Marley Dias Talks #1000BlackGirlBooks

February 10, 2016 - New Hampshire Primaries & Marley Dias 02/10/2016 Views: 19,949

Marley Dias chats about the overwhelming response to her diversity-oriented book drive for her New Jersey elementary school. (6:05)

Welcome back.

There's been a lot of talkthe last few weeks

about, uh, #OscarsSoWhite,

but recently a girlfrom New Jersey

noticed something elsewas so white as well.

REPORTER: Her name is Marley Dias.

When this special little girl from New Jersey

noticed that none of the books she was assigned to

in her fifth grade reading class--

they ever featured little girls who actually looked like her.

Wow. I don't know which is more surprising,

that there weren't bookswith girls that looked like her

or that there are booksin New Jersey.

I mean, I have...

Kidding, New Jersey!I'm kidding!


Now, this is the kind of storywe love to cover on our show,

because this underdog tackledthis real problem

in an incredible way.Get this-- Marley told her mom

she was "sick of readingabout white boys and dogs."

Welcome to my world, Marley.

Welcome to my world.

But to fix the problem,Marley started a book drive

called 1,000 Black Girl Books,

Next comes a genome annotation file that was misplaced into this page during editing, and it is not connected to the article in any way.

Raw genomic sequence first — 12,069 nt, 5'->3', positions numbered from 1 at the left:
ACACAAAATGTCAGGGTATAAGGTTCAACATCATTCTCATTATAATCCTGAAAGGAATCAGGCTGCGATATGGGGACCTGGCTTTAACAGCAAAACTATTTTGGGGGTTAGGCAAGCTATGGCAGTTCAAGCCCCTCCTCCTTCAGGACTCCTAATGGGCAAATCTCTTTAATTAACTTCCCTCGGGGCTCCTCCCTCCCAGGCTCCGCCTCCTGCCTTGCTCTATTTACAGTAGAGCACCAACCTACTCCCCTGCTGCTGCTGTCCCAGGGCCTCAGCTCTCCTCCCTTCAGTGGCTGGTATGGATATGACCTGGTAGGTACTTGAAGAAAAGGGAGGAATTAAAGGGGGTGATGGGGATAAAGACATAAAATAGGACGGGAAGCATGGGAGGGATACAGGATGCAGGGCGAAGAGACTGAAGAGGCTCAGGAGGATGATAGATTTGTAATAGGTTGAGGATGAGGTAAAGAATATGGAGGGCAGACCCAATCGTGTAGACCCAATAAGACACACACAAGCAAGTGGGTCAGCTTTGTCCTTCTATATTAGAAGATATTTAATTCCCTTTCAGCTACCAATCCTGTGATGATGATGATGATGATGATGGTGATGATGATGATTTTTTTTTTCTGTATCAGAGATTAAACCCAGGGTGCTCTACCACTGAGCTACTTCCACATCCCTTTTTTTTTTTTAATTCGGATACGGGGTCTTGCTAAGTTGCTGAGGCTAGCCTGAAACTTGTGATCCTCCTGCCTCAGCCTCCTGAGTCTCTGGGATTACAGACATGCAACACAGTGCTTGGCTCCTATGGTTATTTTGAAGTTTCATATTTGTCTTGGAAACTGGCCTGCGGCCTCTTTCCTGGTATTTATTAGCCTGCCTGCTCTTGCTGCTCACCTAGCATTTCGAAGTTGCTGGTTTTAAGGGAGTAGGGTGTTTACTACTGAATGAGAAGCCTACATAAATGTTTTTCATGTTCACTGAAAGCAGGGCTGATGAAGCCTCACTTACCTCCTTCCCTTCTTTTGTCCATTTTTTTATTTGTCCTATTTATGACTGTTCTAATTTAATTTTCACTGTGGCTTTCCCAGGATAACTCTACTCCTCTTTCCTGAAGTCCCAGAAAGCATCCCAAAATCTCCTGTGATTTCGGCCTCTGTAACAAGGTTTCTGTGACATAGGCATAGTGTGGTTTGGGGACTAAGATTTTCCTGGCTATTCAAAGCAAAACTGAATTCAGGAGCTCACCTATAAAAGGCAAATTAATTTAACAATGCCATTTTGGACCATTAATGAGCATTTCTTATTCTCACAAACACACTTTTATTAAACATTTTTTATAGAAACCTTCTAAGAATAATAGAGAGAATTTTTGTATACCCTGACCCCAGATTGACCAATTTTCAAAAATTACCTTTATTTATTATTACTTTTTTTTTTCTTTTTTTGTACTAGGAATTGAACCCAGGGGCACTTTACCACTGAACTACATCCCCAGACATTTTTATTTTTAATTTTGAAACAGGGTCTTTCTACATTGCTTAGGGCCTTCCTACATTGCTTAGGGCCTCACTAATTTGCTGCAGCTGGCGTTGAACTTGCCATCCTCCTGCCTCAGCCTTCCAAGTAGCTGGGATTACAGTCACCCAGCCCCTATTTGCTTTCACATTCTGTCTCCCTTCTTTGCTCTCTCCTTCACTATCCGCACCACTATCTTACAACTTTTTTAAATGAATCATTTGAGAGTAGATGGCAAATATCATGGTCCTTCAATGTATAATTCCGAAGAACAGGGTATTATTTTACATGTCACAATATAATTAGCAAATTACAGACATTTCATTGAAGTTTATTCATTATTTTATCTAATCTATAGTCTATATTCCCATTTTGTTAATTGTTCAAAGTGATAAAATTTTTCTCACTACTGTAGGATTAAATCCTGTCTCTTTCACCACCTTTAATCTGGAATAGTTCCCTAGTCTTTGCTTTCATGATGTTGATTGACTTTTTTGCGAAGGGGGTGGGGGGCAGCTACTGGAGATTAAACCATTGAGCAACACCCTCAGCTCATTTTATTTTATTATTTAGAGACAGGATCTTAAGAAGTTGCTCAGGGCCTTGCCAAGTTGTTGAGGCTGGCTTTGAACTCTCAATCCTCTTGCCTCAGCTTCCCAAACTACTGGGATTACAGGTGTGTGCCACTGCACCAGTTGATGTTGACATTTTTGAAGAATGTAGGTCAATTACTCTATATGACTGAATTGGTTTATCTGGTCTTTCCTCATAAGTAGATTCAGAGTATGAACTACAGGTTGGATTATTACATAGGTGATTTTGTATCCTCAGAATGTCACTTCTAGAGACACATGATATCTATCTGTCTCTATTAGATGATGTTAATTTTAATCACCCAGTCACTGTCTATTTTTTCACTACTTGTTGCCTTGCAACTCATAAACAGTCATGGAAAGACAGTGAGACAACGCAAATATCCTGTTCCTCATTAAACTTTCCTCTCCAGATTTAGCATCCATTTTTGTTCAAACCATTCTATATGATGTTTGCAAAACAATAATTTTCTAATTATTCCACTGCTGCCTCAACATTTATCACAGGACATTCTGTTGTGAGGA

and her goal was to collect1,000 books about black girls.

And she did it.And now she's donating the books

to her school,as well as a school in Jamaica,

so that black girls everywherecan enjoy books

about themselves, too.And because the campaign

was such a success,she's not stopping there.

The more books she gets,the more she'll give

to schools all over New Jersey.

She's like the Johnny Appleseedof books

not about Johnny Appleseed.

But this girlis so inspirational

that we couldn't thinkof a better ending to this story

than to talk to Marley herself.

So please welcome Marley Dias,everybody!

-♪ -(cheering and applause)


-Hey, Marley!-Nice to meet you.

Have a seat right here.

I know. Awesome.

Uh, so great to have you here.

-Thank you.-Such a cool story.

So, you were reading, uh,stories about white boys

-and their dogs. Right?-Yes.

So explain that to me,how that inspired you.

So, it really did,because I was reading, um,

Where the Red Fern Grows by Wilson Rawls,

I was reading the Shiloh series,and I read Old Yeller,

-and, basically, Where the... -Right. Old Yeller,

-really, really sad. Yeah, yeah.-Yeah, it is.

But I read, um, Where the Red Fern Grows, and that's about

a boy who saves his moneyto buy a dog to help him hunt.